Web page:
This is a great piece by Marty de Jonge about psychological safety and dynamics in Agile teams, nicely pulling in Google’s Project Aristotle team performance factors and a whole load of Lean principles.
In this episode of the Virtual Coffee Podcast, Tom Cudd talks about his experiences with DevOps and how it ties in with psychological safety, and about the dangers of “hero culture” in the workplace.
Great article about psychological safety in technology (and particularly testing) teams: “If you don’t have that safety, you’re going to stick to what you know. So you’re not going to try that new automation language, for instance, or, you’re not going to dive into that code.” Bring psychological safety into your test team.
Better CyberSecurity starts with openness and honesty. Super video by cybersecurity expert Nadya Bartol
This is a fascinating debate over at Hacker News about psychological safety in tech teams. Highly recommend a read: https://news.ycombinator.com/item?id=26860743
By Lisa Bradburn: The Necessity Of Building Psychological Safety In An Agile Environment.
Excellent work by Ibrahim Cesar about psychological safety in technology teams, in the context of the pandemic. “It’s okay, not to be okay. Sometimes just affirming ourselves and reaffirming it, gives us a breath to keep working, making us a little safer.” [Translated from Portuguese]
AI, ethics, and diversity: “Before you even think about the products that you’re building or the research that you’re doing, you need to start imagining: how can you work with people at the margins to shape this technology?” A Powerful piece about Timnit Gebru, who is known for foundational work in revealing AI discrimination, developing methods for documenting and auditing AI models, and advocating for greater diversity in research.
Here’s a nice article from Techrepublic about psychological safety in cybersecurity and information security: Cybersecurity: Don’t blame employees—make them feel like part of the solution
And here’s the piece referenced in the above article: Psychological Safety and Information Security.
‘‘Those found responsible have been sacked’’: some observations on the usefulness of error. This is a really great paper and I love this point: “Error is useful not in spite of its misapplication, but because of it. We need to take error seriously not because it is an accurate assessment but because it is inaccurate; inaccurate in particular sorts of ways that serve individual and organizational needs.“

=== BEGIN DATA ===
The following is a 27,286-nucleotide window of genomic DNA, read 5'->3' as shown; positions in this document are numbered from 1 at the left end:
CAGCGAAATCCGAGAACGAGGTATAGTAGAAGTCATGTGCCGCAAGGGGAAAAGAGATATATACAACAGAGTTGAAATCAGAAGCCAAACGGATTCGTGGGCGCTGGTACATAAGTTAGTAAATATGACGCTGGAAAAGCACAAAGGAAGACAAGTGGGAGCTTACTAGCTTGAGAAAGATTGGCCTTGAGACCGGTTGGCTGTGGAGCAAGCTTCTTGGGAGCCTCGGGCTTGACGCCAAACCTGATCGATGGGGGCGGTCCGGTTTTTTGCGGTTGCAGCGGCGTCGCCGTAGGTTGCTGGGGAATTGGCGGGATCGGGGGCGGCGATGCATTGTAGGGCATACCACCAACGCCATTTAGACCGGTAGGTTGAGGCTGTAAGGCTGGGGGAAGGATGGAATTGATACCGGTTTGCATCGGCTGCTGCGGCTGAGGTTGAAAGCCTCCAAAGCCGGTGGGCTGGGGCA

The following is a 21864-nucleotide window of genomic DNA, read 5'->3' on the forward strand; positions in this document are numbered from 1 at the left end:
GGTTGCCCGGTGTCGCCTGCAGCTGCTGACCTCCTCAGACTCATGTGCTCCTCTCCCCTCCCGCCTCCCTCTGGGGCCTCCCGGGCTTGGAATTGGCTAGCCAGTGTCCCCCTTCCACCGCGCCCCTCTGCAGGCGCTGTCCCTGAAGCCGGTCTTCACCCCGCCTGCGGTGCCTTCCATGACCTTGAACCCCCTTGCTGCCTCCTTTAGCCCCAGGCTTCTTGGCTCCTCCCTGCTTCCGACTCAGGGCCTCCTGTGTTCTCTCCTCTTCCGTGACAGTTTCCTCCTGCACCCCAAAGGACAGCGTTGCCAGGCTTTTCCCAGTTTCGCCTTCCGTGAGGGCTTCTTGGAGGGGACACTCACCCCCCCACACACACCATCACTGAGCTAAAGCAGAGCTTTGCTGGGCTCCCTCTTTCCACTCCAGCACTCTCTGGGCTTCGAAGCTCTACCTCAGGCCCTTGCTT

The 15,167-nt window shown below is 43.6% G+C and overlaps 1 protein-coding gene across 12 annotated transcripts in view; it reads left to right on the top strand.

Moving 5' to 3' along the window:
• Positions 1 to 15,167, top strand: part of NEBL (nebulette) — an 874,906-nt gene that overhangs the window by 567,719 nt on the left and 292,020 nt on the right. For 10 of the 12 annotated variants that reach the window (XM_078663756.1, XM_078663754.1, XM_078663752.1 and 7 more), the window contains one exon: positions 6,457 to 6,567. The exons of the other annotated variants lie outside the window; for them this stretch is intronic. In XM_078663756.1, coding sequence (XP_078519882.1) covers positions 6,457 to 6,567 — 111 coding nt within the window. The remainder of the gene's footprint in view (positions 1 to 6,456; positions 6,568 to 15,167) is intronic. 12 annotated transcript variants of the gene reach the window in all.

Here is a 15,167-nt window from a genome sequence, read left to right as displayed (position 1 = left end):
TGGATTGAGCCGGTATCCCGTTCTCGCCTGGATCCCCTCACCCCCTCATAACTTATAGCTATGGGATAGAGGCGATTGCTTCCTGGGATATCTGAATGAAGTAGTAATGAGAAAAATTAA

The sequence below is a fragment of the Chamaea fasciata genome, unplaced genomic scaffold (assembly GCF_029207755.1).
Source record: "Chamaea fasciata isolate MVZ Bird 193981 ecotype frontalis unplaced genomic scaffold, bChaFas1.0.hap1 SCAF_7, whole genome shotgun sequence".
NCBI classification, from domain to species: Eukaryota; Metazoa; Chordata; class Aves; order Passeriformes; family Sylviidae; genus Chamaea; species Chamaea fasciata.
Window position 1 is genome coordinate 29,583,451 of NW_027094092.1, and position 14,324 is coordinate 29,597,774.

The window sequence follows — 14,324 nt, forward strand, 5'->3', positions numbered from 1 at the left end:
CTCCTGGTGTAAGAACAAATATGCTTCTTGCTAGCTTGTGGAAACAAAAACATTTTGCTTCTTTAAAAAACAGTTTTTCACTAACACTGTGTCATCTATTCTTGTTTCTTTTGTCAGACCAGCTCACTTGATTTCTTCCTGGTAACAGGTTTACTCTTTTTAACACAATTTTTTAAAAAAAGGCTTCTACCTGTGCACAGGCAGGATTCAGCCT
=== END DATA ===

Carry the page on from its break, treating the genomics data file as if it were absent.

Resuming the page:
Strong link vs weak link: I find this concept fascinating. Originally from a book called “The Numbers Game”, about football (soccer) – what matters more: How good your best player is, or how good is your worst player?Soccer is a weak-link game, whilst basketball is a strong link game. But what about other teams? Software Engineering teams, for example.
Here’s a great chapter in The Spring 2021 issue of The DevOps Enterprise Journal, about psychological safety at Boeing and the 737 MAX. Apologies – you have to provide personal details to read it, but it is free at least.
Recently, Jabe Bloom and I recorded a “Transformation Live” conversation about psychological safety and organisational resilience – please let us know what you think!
This was amazing – an outpouring across the internet in a show of solidarity for the “intern” who accidentally sent a test email to all HBO Max customers. Whilst blaming the intern is not exactly a classy move, what was brilliant was to see how it inspired thousands of people to show up and admit their big SNAFUs, almost like the internet got a little bit more psychologically safe, for a day or so!
I love this piece by Nora Jones about the power of story telling in incident reviews – why it’s so critical to consider people and their stories fundamental to this practice. Don’t just look for the technical “root cause” (there isn’t one), but celebrate the insight generation, dissemination and training by people in our organisation.
This is a nice writeup from the Container Solutions folks about psychological safety as a “Cloud Native” pattern, and emphasises the point that psychological safety is imperative for both coming up with new ideas, and learning from experiments, both of which are essential for cloud native transformations in technology organisations.